If someone asked you what the gospel was, how would you respond?
Take a minute to think about it. Then, continue reading.
Scot McKnight quotes N.T. Wright in the opening pages of his book The King Jesus Gospel as writing, “I am perfectly comfortable with what people normally mean when they say “the gospel.” I just don’t think it is what Paul means. In other words, I am not denying that the usual meanings are things that people ought to say, to preach about, to believe. I simply wouldn’t use the word “gospel” to denote those things.”
Okay. Think about that gospel picture again.
Get ready to compare it to what McKnight describes.
Think about how His understanding might impact or enrich what you believe.
The early chapters of McKnight’s book are spent painting a picture between gospel culture and salvation culture. He argues that “evangelicals (mistakenly) equate the word gospel with the word salvation. […] When we evangelicals see the word gospel, our instinct is to think (personal) “salvation.” We are wired this way. But these two words don’t mean the same thing” (29).
McKnight describes how salvation culture surrounds a decision point that leads to someone being saved or not saved. It leads to someone thinking they are in or out. But it does not lead to discipleship. He, then, goes on to make the case that a gospel culture cannot be divorced from discipleship; and a belief in the gospel, leads to salvation too.
McKnight writes of the gospel:
““To gospel” is to herald, to proclaim, and to declare something about something. To put this together: the gospel is to announce good news about key events in the life of Jesus Christ. To gospel for Paul was to tell, announce, declare and shout aloud the Story of Jesus Christ as the saving news of God” (49-50).
The gospel, then, is the story of Jesus as the fulfillment to the story of Israel. It leads to the culminating point that Jesus is Messiah and Lord. When this is laid bare, it calls for a response.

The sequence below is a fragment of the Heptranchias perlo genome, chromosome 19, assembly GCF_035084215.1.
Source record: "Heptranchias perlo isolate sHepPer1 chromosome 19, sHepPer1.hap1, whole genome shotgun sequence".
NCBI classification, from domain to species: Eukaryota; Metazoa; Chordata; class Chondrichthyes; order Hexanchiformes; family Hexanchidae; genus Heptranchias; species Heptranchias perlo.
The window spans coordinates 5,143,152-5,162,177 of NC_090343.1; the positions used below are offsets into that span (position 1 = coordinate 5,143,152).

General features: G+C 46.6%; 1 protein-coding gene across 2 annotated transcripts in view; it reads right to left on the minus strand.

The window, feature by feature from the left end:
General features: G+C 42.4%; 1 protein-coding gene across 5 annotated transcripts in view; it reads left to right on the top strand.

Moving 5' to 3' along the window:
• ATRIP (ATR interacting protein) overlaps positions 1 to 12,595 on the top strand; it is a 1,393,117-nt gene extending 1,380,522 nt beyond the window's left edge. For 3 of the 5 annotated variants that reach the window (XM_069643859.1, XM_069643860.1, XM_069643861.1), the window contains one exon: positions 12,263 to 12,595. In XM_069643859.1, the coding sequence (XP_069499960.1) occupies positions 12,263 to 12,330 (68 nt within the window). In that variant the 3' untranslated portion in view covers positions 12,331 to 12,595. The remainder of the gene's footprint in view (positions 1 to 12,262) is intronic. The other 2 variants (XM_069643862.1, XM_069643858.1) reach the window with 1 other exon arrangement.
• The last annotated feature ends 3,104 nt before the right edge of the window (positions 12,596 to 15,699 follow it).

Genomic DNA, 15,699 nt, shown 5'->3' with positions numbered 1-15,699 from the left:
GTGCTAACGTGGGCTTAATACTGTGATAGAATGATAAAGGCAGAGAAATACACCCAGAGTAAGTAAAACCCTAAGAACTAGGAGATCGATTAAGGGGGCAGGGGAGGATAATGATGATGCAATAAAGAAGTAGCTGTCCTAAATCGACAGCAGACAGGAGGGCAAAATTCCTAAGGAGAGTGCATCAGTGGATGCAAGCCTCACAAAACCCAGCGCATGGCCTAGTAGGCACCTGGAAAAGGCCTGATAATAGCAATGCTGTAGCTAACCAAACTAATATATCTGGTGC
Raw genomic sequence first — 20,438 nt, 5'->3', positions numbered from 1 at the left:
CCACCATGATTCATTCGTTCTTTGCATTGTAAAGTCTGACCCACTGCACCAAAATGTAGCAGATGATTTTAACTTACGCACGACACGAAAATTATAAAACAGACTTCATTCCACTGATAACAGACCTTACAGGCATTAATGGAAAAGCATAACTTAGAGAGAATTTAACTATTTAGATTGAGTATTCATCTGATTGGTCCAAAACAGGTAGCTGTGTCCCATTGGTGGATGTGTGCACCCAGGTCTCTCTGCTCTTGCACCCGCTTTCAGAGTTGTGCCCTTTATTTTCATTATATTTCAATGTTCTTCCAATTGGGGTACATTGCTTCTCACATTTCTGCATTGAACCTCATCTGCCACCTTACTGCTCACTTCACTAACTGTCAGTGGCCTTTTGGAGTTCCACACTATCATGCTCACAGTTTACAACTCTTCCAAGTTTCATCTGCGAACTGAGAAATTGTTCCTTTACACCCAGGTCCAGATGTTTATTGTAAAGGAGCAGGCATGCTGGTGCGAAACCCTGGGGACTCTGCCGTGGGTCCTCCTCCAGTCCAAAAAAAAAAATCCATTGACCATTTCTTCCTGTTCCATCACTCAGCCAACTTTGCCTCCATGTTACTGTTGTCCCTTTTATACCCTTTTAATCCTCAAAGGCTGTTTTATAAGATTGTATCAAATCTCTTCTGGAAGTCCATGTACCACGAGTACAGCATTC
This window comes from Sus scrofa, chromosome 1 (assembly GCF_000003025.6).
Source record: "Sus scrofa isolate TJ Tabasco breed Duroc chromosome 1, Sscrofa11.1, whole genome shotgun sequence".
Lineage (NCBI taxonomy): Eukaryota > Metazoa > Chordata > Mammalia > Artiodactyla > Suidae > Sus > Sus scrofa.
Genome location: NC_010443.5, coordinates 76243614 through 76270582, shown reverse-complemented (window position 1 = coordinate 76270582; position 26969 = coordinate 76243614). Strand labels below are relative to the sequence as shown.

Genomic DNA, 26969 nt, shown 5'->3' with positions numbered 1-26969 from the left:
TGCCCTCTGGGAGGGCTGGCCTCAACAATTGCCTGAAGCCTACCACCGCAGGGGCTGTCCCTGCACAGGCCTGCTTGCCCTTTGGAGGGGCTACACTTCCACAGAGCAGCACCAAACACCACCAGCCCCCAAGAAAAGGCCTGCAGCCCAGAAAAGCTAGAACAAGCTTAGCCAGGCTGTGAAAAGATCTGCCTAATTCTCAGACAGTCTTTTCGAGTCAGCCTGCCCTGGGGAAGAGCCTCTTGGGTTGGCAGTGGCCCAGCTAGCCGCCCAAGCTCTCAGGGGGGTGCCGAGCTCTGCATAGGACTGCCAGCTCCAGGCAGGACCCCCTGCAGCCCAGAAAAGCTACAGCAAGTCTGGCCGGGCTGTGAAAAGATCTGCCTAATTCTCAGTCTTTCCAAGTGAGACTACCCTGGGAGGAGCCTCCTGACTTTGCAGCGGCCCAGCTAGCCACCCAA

McKnight writes of the gospel that is preached in Acts, “True gospeling that conforms to the apostolic gospel leads directly to who Jesus is, whatever the gospeler has to say to get folks to move in that direction. Once there, the apostolic gospleing in the book of Acts summons the audience to respond” (127).
So what does a response to the gospel look like?
McKnight describes belief, repentance and baptism as the ways in which people were invited to respond in Acts.
Belief has more to do with reliance and trust in God that is lived out by “a life of obedience, holiness, and love” than “mentally agreeing to some truth” (128). It is a life of discipleship.
McKnight spends chapters talking about the gospel the apostles understood; the gospel in Matthew, Mark Luke and John; whether Jesus preached the gospel; what gospel the disciples preached. He explores how we moved from a gospel culture to a salvation culture. He also discusses some ideas for how we can move toward a gospel culture today.
Key to an understanding of the gospel and to creating a gospel culture is the idea of story.
McKnight writes, “To grasp the gospel we have to grasp what God is doing in this world, and that means we have a story to tell” (148). He talks about how important it is to understand the story that is painted in the Bible. It is when we understand the Old Testament that we are able to see Jesus as the fulfillment of these promises. We see Jesus as Lord. We are drawn, once again, toward obedience and trust.
In light of this Story, all other stories begin to make sense.
In his book, Scot McKnight encourages me to live as a disciple trusting God, to invest my time reading Scripture—all of it—to know the Story. He challenges me to see the world in light of what God has done in the Story of Israel, has fulfilled in Christ and promises he will do in the future. He challenges me to share the gospel and create disciples.
Grace and peace be ours in abundance as we receive the gospel in a fresh way that challenges us to be changed and to surrender our lives. May we find that life has meaning that is rich. May we find that the things around us whether painful or beautiful begin to make more sense. May we find that we can’t help but share the gospel—the story of the one who was the fulfillment of promises by a good God—because we have been changed by it. May we lead others to a place where they must choose how they will respond.